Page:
What Causes Knee Pain?
Different knee conditions cause different types of knee pain, felt in different areas of the knee. Some knee pain is accompanied by swelling or heat. A few of the most common knee disorders are discussed below.
What Is Osteoarthritis?
Osteoarthritis is the breakdown of the articular cartilage, the tissue that cushions and protects the ends of bones. This cartilage, like a sponge, compresses under the pressure of each step and resumes original thickness when the force is released. When the cartilage degenerates—due to wear and tear or injury—bone rubs against bone, causing intense pain. Untreated, osteoarthritis of the knee can cause severe pain and loss of joint motion.
What Is Tendonitis?
Tendons are cords of dense tissue that connect muscle to bone. Tendonitis (ten-duh-NIGH-tis) is inflammation in a tendon. Aging causes tendons to grow stiffer and more prone to tendonitis. Tendonitis is also commonly caused by intense sport activities, such as basketball.
What Are Meniscus Injuries?
The meniscus is a C-shaped pad of cartilage covering the top of the tibia (shinbone). The meniscus helps cushion the knee during movement. It also works with the articular cartilage to fit the leg bones together. The meniscus is tough, but it can tear when placed under too much pressure. A meniscus tear can cause pain and swelling. It may also cause the knee joint to catch or “lock.”
What Are Ligament Injuries?
Ligaments are bands of soft tissue that support the knees. The anterior cruciate ligament (ACL) stabilizes the center of the knee. It can be injured when the foot is planted but the body twists. The medial collateral ligament (MCL) on the inside of the knee can be injured by a side blow. This is common in many sports, such as football or soccer.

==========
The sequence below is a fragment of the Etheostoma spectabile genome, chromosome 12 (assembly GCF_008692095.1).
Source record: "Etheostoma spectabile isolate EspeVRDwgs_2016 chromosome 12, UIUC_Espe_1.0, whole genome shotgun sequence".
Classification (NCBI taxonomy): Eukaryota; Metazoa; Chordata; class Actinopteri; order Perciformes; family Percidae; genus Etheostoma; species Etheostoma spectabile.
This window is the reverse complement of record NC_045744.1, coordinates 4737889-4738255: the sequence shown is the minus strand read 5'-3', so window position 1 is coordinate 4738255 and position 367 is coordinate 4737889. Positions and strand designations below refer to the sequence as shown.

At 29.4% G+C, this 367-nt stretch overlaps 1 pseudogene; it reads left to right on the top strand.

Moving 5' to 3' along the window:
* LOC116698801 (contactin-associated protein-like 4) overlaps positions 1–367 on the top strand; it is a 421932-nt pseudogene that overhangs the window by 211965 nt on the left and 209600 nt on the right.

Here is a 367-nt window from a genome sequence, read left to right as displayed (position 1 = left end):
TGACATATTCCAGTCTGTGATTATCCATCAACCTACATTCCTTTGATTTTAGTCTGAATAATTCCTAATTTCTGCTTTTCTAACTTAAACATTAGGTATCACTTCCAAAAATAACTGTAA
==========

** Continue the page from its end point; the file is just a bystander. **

What Is Bursitis?
Bursae (BUR-say) are small fluid-filled sacs that cushion the movement of bones against muscle, skin, or tendons. Bursitis (bur-SIGH-tis) is inflammation of one or more of these sacs. Three bursae around the knee become inflamed most often:
The prepatellar bursa (on top of the patella, or kneecap) can be inflamed by prolonged kneeling, or by sharp impact to the knee.
The infrapatellar bursa (under the bottom edge of the patella) can be injured by repetitive kneeling, or kneeling with weight applied to the upper shin, or repetitive motion of the knee.
The anserine bursa (under tendons on the inner side of the knee) can be inflamed just by walking. This might occur if you are obese, have tight hamstring muscles, have knees with a natural turnout, or have changed how you walk in response to a joint problem.
What Are the Symptoms?
Symptoms of Osteoarthritis
Intermittent or steady pain that gets worse at night or with walking
Swelling or tenderness
Stiffness when you get up from sitting or lying down
Grinding or crunching sounds, sometimes accompanied by pain
Symptoms of Tendonitis
Pain above or below the kneecap, where tendons attach to bone
Pain that recurs with certain activities and eases with rest
In severe cases, pain that no longer improves with rest
Symptoms of Meniscus Injuries
Pain and swelling in the knee joint
Knee joint catches or “locks”
Symptoms of Ligament Injuries
Pain and weakness in the knee joint
Feeling as if your knee won’t hold you up
Symptoms of Bursitis
Swelling, heat, and tenderness on the kneecap
Pain just above the shin and below the kneecap, which increases with activity
Pain a few inches below the kneecap that worsens when you climb stairs or exercise, and often hurts more at night
When Should I Get Help?
Minor knee pain may go away with rest, ice, compression (wrapping it in an elastic bandage, but not too tightly), and elevation (which helps to reduce swelling). You can remember this course of treatment by the acronym RICE.